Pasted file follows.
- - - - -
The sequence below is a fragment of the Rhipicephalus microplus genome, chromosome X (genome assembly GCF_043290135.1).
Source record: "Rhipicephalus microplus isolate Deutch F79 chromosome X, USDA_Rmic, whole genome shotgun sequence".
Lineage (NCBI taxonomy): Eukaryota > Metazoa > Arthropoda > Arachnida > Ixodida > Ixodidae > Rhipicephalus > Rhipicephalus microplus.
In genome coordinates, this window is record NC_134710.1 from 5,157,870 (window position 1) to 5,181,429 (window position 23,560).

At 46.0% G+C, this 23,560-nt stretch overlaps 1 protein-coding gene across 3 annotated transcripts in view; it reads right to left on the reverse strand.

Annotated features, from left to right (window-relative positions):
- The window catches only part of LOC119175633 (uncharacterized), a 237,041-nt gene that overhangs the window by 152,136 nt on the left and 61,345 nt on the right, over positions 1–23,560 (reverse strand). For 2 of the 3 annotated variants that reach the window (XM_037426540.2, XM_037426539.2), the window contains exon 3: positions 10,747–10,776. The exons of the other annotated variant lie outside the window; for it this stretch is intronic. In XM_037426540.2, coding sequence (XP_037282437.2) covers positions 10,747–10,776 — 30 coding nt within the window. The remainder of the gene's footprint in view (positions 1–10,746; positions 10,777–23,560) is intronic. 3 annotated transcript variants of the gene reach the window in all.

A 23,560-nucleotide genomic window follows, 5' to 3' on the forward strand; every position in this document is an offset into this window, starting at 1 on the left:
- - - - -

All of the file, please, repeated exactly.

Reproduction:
The sequence below is a fragment of the Rhipicephalus microplus genome, chromosome X (genome assembly GCF_043290135.1).
Source record: "Rhipicephalus microplus isolate Deutch F79 chromosome X, USDA_Rmic, whole genome shotgun sequence".
Lineage (NCBI taxonomy): Eukaryota > Metazoa > Arthropoda > Arachnida > Ixodida > Ixodidae > Rhipicephalus > Rhipicephalus microplus.
In genome coordinates, this window is record NC_134710.1 from 5,157,870 (window position 1) to 5,181,429 (window position 23,560).

At 46.0% G+C, this 23,560-nt stretch overlaps 1 protein-coding gene across 3 annotated transcripts in view; it reads right to left on the reverse strand.

Annotated features, from left to right (window-relative positions):
- The window catches only part of LOC119175633 (uncharacterized), a 237,041-nt gene that overhangs the window by 152,136 nt on the left and 61,345 nt on the right, over positions 1–23,560 (reverse strand). For 2 of the 3 annotated variants that reach the window (XM_037426540.2, XM_037426539.2), the window contains exon 3: positions 10,747–10,776. The exons of the other annotated variant lie outside the window; for it this stretch is intronic. In XM_037426540.2, coding sequence (XP_037282437.2) covers positions 10,747–10,776 — 30 coding nt within the window. The remainder of the gene's footprint in view (positions 1–10,746; positions 10,777–23,560) is intronic. 3 annotated transcript variants of the gene reach the window in all.

A 23,560-nucleotide genomic window follows, 5' to 3' on the forward strand; every position in this document is an offset into this window, starting at 1 on the left: